When I started writing this blog I thought that the day would be very typical with no extraordinary events, and so I started to write this text about how a typical day on Gunilla looks like as a 4 to 8 crew member. It was only later on that I found out that this day would not be “completely normal”, and that is why this blog presents to you what an ordinary day looks like for a crew member who is working shifts from four to eight o’clock. However, this day happened to be far more special than I ever would know.
Our day starts at three thirty in the morning which gives us half an hour to wake up and put on all of our necessary clothes before the shift starts at four o’clock. Besides that we have to wear extra clothes in the night, as well as a lifejacket with a built-in AIS tracker that turns on if one of us goes overboard. For those who do not know what an AIS is, it is an emergency radio that sends out your position yourself to the ship, which is realistically your only hope for rescue if you fall into the sea in the dark.
Our first fika was served as per usual, after our first hour of work, granting new energy reserves to keep us going. During this shift, it is dark up until seven o’clock which makes it impossible for us to work with anything maintenance-related. The only thing that is obligatory during this period is to scrub the deck, which only takes about half an hour, giving us plenty of time left to sing songs, climb in the mast, and play games.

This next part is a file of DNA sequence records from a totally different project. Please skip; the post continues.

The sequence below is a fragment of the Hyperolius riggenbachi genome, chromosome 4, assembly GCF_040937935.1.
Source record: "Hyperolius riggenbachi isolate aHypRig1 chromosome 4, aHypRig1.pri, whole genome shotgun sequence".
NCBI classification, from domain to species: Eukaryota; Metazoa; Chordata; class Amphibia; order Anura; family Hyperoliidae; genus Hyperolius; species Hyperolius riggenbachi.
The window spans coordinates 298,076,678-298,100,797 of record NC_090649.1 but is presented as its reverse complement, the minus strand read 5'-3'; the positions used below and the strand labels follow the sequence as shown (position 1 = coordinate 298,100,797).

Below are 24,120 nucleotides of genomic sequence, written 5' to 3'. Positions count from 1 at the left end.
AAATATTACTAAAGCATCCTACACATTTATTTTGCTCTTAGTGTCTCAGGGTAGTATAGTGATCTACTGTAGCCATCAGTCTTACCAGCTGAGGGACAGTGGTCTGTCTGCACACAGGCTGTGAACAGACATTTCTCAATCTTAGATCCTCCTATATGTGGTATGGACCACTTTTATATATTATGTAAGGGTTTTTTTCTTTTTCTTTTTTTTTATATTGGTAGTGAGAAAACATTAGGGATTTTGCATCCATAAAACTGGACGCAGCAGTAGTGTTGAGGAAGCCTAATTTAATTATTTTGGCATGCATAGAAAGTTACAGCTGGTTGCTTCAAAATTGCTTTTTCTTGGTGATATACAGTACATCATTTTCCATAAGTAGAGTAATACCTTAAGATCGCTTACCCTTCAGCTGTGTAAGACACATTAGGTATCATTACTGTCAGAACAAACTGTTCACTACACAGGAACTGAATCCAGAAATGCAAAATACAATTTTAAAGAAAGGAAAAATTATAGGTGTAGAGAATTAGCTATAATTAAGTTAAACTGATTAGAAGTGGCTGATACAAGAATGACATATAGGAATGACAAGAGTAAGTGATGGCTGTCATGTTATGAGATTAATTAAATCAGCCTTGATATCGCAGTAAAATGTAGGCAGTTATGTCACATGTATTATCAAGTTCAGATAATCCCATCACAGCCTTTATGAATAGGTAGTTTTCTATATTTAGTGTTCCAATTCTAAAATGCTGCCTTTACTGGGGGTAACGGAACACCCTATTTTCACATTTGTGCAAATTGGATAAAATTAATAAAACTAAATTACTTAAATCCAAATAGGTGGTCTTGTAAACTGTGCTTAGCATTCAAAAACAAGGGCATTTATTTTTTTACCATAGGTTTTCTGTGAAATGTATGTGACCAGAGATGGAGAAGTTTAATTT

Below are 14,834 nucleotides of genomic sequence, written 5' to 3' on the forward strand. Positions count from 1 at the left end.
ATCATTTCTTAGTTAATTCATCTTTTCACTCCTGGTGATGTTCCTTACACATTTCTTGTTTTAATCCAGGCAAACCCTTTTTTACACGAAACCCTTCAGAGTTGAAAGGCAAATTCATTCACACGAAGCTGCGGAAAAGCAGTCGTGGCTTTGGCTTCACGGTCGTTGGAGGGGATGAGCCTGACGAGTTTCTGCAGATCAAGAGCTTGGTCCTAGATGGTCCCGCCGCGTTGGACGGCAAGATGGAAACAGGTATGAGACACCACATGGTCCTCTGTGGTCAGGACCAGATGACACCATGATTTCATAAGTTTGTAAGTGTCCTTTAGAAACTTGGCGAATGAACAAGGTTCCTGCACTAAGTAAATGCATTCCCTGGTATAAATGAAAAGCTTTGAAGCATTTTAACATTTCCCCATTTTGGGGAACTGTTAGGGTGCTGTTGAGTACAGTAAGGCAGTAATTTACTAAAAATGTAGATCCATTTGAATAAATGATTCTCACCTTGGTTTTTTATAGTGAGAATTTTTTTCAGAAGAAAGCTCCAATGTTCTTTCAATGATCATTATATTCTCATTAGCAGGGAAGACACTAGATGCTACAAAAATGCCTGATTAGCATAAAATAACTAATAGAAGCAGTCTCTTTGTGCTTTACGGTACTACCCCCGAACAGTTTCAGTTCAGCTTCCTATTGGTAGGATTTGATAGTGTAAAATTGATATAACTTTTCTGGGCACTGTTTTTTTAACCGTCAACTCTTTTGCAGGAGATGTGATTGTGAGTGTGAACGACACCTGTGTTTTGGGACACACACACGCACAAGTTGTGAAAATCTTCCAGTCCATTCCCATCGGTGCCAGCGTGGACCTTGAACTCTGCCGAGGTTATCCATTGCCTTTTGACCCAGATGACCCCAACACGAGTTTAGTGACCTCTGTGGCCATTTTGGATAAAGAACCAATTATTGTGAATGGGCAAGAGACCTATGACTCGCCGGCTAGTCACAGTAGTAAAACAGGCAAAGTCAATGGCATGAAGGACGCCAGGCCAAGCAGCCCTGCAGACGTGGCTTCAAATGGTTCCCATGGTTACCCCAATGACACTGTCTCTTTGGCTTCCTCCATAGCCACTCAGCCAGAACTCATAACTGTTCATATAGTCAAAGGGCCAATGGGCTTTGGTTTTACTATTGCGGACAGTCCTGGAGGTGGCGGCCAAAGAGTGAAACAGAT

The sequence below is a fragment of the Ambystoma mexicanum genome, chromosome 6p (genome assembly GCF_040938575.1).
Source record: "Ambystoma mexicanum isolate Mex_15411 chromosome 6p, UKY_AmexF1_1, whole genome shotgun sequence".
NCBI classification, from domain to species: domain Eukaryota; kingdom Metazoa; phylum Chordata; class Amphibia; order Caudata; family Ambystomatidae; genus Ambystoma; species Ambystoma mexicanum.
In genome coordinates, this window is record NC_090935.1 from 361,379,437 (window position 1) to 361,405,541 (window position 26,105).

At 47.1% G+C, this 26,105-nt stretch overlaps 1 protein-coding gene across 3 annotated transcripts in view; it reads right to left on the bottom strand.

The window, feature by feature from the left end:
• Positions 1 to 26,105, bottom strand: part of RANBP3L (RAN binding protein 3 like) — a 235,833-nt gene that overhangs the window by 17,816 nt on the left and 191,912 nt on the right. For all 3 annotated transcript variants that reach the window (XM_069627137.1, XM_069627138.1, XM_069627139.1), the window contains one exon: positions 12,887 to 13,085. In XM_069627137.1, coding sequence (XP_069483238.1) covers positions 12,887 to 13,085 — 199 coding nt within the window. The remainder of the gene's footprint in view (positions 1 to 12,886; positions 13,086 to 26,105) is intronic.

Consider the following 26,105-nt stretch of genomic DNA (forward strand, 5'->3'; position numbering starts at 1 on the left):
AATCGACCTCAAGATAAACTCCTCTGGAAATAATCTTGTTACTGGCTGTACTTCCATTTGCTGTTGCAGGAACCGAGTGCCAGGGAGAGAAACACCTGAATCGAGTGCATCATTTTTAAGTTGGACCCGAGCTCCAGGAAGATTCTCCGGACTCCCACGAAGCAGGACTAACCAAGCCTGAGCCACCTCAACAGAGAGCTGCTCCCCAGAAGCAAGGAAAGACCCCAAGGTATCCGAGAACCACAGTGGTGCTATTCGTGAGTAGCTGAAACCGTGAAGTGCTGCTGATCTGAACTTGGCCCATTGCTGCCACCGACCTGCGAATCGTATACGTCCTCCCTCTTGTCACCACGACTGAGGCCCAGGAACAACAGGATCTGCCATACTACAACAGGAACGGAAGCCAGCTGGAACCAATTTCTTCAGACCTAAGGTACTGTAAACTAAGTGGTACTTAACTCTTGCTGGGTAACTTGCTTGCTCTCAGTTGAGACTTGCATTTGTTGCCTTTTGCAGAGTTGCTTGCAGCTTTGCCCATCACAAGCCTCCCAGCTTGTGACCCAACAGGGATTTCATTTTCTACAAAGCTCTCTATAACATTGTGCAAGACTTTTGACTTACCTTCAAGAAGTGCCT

Directly after the shift, we have breakfast, and once it’s finished most of us go to sleep for the second time, only getting up at eleven thirty when lunch is served. For many including myself, this is the time of the day when it truly begins because it is at this time our lessons start. After three hours of different studies and a fika break the clock is nearly four, which is the time our next watch starts.
During this four-hour work period, besides working with the sails we often have to do jobs related to the maintenance of the ship. When it is good weather outside we are often busy with things on deck such as greasing different parts of the mast as well as using different methods to remove or prevent rust on the ship. If you have been on a ship you will sooner or later notice that there is always an ongoing war between the rust and the metal, a war we are always trying to win. As always we also get a 25-minute break during the shift to have dinner.
When the bell has ringed eight times, it means four hours have passed and it is time for the 8 to 12 crew to work. For us others that are free, we often choose to watch a film in the big mess before we call it the day and go to sleep for a few hours before the day starts all over again.